Abu FaNelli sits in front of stained glass windows in her former high school, the private and prestigious Bradley School in suburban Philadelphia. She’s on edge, talking with an independent documentary filmmaker about a school shooting that unfolded here two decades ago—and the accusations surrounding it. Ani is silent, recalling a memory of her mother failing to believe her version of events. “You disgust me,” her mother hisses. “You are not the daughter that I raised.”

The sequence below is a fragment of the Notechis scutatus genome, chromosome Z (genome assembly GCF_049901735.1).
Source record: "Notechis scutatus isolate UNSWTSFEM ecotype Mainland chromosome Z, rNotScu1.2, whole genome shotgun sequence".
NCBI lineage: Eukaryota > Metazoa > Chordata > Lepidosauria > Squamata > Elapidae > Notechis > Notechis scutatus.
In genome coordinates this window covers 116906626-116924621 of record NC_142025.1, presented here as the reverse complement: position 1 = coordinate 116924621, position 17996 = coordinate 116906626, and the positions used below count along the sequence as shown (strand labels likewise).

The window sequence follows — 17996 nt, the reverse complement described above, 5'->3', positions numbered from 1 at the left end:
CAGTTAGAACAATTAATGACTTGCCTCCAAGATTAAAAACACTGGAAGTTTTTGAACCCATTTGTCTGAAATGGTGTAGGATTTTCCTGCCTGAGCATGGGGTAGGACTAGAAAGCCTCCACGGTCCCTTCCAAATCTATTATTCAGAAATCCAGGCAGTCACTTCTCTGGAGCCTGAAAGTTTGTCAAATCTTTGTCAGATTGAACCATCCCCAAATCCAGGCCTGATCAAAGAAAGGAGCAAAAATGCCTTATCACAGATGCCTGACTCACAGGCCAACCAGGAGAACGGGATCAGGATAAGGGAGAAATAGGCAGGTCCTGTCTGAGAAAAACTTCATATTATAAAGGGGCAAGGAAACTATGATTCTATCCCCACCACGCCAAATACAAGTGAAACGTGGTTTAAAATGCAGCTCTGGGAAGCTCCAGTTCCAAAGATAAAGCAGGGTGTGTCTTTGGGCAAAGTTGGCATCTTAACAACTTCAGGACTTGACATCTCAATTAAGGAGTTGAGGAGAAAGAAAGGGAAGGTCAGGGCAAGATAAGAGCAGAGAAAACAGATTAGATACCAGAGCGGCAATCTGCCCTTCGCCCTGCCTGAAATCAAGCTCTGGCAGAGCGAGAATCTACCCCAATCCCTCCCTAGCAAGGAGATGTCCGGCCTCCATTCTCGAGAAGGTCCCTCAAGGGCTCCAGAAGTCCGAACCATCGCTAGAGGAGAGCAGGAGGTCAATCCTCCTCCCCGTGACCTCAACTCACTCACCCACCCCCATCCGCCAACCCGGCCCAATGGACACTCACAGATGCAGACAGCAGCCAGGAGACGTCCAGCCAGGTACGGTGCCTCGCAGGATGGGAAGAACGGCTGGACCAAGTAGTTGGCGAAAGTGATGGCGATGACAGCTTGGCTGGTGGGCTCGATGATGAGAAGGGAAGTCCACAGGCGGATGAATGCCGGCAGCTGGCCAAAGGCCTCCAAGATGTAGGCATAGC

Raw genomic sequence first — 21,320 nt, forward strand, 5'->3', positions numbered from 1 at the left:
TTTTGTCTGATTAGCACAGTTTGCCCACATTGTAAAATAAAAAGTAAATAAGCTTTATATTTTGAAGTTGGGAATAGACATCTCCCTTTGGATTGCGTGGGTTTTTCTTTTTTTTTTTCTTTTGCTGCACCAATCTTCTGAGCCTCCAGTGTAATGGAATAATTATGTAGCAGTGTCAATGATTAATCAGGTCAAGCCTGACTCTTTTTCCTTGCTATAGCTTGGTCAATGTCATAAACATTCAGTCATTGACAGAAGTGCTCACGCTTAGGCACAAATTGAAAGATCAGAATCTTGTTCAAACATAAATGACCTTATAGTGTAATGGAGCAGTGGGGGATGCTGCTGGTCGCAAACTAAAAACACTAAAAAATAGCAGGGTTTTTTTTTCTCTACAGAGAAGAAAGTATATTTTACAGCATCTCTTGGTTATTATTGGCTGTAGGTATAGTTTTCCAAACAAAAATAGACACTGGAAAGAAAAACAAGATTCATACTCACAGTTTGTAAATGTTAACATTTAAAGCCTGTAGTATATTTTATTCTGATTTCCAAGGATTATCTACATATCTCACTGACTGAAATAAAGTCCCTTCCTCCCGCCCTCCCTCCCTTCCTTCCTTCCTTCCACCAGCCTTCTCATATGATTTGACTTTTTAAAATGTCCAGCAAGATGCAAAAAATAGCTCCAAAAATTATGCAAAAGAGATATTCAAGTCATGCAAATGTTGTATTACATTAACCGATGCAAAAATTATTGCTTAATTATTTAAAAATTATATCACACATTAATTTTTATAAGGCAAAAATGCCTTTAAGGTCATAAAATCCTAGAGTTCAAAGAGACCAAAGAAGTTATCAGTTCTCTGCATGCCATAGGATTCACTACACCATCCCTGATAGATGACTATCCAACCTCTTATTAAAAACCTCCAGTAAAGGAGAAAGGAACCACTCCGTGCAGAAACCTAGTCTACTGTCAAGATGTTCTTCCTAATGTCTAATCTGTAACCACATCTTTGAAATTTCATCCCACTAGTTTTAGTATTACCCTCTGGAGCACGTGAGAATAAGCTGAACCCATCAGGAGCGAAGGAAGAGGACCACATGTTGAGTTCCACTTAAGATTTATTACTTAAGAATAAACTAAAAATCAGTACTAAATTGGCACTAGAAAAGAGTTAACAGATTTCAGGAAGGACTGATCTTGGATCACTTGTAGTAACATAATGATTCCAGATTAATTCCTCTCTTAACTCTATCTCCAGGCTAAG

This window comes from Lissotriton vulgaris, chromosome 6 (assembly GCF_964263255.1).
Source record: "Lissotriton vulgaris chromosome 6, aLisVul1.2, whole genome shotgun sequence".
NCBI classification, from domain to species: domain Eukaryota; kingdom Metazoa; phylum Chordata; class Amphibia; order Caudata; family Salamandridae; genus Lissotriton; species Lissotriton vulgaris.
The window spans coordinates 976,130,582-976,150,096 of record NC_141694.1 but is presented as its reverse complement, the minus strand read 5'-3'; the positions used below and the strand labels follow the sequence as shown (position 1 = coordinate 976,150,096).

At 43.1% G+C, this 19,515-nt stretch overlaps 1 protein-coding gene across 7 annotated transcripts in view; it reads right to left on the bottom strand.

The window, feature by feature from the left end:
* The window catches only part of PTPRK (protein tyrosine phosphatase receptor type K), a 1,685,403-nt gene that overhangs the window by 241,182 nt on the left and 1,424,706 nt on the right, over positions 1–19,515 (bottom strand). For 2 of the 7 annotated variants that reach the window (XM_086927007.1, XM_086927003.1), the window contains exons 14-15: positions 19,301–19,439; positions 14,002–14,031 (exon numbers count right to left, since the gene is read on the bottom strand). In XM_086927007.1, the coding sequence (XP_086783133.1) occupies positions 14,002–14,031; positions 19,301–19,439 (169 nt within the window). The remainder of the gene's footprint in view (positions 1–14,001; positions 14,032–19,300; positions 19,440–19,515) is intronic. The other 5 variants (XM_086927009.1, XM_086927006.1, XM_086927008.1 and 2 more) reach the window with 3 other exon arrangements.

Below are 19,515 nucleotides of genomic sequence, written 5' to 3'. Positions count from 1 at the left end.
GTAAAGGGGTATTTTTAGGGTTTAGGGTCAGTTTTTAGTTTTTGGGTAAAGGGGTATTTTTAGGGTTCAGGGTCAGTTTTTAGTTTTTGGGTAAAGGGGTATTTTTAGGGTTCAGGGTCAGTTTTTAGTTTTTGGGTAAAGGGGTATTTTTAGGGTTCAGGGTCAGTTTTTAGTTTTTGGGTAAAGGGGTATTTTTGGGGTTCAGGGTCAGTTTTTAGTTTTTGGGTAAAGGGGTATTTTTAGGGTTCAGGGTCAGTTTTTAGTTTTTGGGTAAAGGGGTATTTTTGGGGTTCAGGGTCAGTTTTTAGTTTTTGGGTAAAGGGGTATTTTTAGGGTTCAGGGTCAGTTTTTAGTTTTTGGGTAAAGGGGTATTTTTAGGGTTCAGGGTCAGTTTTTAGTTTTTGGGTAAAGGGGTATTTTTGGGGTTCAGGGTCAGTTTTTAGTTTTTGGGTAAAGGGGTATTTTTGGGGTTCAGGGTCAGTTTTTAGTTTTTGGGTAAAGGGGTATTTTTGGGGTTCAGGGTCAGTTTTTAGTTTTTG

Author Jessica Knoll’s mystery novel Luckiest Girl Alive found resounding success upon its publication in 2015, spending four months on the best-seller lists and selling more than 450,000 copies. Written in the first person, the book itself is predominantly fictional. It tells the story of Ani Fanelli, formerly known as TifAni, and her phoenix-like rise and reinvention from the traumatic ashes of her teenage years. Although the book is fiction, it was also partially based on author Jessica Knoll’s personal experience—a fact that the public didn’t learn until a year after the book’s release.